ICO’s Guidance on legitimate interests

This guidance aims at helping controllers “to decide when to rely on legitimate interests as … basis for processing personal data and when to look at alternatives.”

The entire Guidance is helpful but particularly helpful are the sections:

Are there cases when legitimate interests is likely to apply?

The GDPR highlights some processing activities where the legitimate interests basis is likely to apply:

    • processing employee or client data;
    • direct marketing; or
    • intra-group administrative transfers.

Can we use legitimate interests for employee or client data?

Yes, in some cases, but it does not always apply and you need to consider the three-part test. Recital 47 of the GDPR says:

“…Such legitimate interest could exist for example where there is a relevant and appropriate relationship between the data subject and the controller in situations such as where the data subject is a client or in the service of the controller.”

and section “When should we avoid choosing legitimate interests?.

The ICO gives the following examples of situations in which legitimate interest is not an appropriate basis:

    • you are a public authority and the processing is to perform your tasks as a public authority;
    • your processing does not comply with broader legal, ethical or industry standards;
    • you don’t have a clear purpose and are keeping the data ‘just in case’ (in this case your processing is not compliant on any basis);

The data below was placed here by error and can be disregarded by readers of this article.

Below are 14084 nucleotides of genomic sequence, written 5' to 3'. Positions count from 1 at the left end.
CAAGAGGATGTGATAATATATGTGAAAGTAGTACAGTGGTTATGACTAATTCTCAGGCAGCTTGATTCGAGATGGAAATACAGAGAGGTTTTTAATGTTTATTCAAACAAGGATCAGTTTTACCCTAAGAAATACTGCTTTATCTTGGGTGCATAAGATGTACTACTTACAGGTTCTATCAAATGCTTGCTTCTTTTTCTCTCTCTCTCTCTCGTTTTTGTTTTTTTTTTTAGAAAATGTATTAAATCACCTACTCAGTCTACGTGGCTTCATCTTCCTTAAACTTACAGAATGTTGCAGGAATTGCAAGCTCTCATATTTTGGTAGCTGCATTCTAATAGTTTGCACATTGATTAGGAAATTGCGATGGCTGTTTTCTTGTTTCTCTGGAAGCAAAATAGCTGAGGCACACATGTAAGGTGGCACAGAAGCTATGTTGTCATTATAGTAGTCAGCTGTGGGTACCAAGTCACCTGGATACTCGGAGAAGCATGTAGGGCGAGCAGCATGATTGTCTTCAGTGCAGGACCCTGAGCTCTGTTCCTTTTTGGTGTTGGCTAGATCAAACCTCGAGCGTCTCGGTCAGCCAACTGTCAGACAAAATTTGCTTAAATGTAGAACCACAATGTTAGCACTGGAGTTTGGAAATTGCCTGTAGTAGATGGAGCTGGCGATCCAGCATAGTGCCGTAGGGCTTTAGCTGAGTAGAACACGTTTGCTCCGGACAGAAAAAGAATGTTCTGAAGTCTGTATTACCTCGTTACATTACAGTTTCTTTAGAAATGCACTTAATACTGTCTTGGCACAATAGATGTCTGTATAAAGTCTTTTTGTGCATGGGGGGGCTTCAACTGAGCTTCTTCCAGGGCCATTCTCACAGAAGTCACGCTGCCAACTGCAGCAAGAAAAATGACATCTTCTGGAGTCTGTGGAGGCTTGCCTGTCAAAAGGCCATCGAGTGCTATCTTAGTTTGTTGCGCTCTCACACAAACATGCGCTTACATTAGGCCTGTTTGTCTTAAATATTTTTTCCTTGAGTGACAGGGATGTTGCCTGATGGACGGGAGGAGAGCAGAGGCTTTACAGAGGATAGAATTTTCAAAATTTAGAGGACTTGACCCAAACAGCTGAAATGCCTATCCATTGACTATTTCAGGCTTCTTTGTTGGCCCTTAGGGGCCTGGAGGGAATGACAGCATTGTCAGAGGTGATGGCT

• you could achieve your end result without using personal data;
    • you don’t want to take full responsibility for protecting the interests of the individual, or would prefer to put the onus onto the individual;
    • you intend to use the personal data in ways people are not aware of and do not expect (unless you have a more compelling reason that justifies the unexpected nature of the processing);
    • there’s a risk of significant harm (unless you have a more compelling reason that justifies the impact);
    • you’re not confident on the outcome of the balancing test;
    • you would be embarrassed by any negative publicity about how you intend to use the data; or
    • another lawful basis more obviously applies to a particular purpose. Although in theory more than one lawful basis may apply to your processing, in practice legitimate interests is unlikely to be appropriate for any processing purpose where another basis objectively applies.

Read the entire Guidance at https://ico.org.uk/for-organisations/guide-to-data-protection/guide-to-the-general-data-protection-regulation-gdpr/legitimate-interests/


More information: Francesca Giannoni-Crystal